Monday, 31 May, 2010 Leave a comment
Several large insurance technology companies have recently made significant investments in acquisitions, partnerships, or restructurings in a bid to strengthen their go-to-market approach. Ovum is not, however, convinced that insurance companies will spend enough money with each of these technology firms for them to realize a reasonable return on their investments within the next five years.
In the first half of 2010, several large technology companies have invested billions of dollars in acquisitions, partnerships, and reorganizations, in an obvious move to change their go-to-market approach to the global insurance industry. These investments are a clear admission that their current approaches or skills are not helping them to achieve their objective to strengthen their presence in supporting the insurance industry, either now or in the longer term.
Most recently, SAP announced on May 12 that it would acquire Sybase for $5.8 billion, while one of the speakers at EMC’s May 2010 EMC World Conference in Boston discussed the firm’s deeper partnership with SAP. In April, SunGard announced the formation of a 4,500-person Global Services Organization combining its consulting and technology service teams, and in February Xerox announced it had acquired Affiliated Computer Services for $6.4 billion. In addition, last September Dell announced that it had acquired Perot Systems for $3.9 billion.
Why are these technology companies making such large investments? The answer lies in the even larger amounts that insurers spend on technology. Datamonitor’s most recent report on the topic, Insurance Technology Industry Spending Through 2014 (December 2009, IMTC0364), estimated that global life insurance IT spend in 2010 will be approximately $32 billion, and that global non-life IT spend will be approximately $42 billion. Technology companies supporting both life and non-life are looking at a potential jackpot of over $70 billion.
Thus, investing four, six or even 10 billion dollars on a one-time basis pales in comparison to the size of the opportunity. However, Ovum does not believe that the technology companies driving this current round of investments will reshape themselves and generate a reasonable return on their investments from their sparkling new solutions and services anytime soon. Ovum also finds it difficult to believe that the acquisitions, partnerships, or reorganizations will actually succeed in producing a reasonable timeframe for the resulting solutions and services to be brought to market with the level of support that insurers will demand.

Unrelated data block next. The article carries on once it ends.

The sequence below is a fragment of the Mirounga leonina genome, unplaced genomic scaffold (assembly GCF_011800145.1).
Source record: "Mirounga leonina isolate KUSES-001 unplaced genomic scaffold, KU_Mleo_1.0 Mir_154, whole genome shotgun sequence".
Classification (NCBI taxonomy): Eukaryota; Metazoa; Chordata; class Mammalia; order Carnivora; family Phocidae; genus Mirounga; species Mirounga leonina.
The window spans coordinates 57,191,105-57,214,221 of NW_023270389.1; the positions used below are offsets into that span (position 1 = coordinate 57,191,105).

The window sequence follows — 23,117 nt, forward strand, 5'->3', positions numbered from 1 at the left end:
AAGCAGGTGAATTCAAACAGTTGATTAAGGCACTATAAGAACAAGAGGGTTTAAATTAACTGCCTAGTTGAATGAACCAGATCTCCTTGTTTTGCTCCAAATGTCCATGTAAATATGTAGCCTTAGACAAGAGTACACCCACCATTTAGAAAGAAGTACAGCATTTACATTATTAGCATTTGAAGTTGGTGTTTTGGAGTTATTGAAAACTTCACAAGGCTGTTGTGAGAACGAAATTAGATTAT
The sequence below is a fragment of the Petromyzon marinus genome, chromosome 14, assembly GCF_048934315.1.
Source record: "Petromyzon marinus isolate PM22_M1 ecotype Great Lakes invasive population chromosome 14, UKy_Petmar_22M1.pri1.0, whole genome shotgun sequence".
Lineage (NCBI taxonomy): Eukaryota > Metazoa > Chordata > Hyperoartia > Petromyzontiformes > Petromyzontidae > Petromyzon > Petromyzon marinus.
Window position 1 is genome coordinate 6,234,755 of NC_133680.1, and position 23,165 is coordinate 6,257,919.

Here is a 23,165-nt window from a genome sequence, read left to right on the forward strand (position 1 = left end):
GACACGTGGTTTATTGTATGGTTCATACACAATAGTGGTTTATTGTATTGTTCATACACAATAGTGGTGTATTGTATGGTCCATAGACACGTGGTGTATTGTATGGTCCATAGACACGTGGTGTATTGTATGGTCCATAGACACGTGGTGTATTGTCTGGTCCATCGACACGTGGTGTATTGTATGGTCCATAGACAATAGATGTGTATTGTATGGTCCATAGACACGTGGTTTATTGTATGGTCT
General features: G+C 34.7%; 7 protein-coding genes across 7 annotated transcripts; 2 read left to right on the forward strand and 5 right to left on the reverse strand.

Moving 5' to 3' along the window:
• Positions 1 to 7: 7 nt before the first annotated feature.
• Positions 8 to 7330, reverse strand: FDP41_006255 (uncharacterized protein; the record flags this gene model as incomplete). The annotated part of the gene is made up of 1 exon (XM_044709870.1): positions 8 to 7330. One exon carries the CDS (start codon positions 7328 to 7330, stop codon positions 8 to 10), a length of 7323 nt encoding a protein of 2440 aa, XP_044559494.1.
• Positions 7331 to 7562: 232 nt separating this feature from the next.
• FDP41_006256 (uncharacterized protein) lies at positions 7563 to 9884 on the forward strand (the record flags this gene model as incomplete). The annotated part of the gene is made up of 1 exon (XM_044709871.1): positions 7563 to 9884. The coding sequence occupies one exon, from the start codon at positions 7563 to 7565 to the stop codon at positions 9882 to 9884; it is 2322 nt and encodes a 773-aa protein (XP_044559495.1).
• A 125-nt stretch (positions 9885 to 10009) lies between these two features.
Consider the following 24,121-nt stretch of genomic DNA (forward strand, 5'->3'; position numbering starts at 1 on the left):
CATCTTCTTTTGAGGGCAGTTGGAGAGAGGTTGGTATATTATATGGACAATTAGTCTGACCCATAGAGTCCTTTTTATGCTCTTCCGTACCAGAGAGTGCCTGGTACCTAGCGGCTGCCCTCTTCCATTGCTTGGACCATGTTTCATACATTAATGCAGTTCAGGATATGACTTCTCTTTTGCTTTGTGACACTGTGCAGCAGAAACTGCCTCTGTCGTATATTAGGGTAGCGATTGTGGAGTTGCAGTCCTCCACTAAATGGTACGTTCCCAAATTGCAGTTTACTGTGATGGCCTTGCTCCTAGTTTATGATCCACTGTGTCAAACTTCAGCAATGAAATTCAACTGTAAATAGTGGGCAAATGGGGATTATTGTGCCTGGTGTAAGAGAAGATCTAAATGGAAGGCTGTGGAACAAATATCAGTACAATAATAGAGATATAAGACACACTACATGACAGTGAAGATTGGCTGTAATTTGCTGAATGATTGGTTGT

Insurance company executives can expect to receive a barrage of emails and phone calls about the promises and virtues of the new value propositions resulting from all of this financial and reorganizational activity. While the firm knocking on the door might be different in shape and reach, insurers will hear the same promises as before: streamlining business operations, reducing costs through outsourcing, complying with the never-ending stream of regulations, and, of course, becoming more agile.
However, the siren song of yesterday will not be enough to drive insurers to swap their current technology providers for new ones, regardless of the billions of dollars invested, the time spent trying to make a partnership a fluid and coherent force, or the time spent creating a global services organization. Insurers will insist on pilot programs, experiments, or modular initiatives to determine whether the promises are actually different. More importantly, Ovum believes that insurers will realize they must determine whether the solutions and services provide true value that will enable them to meet their own competitive objectives.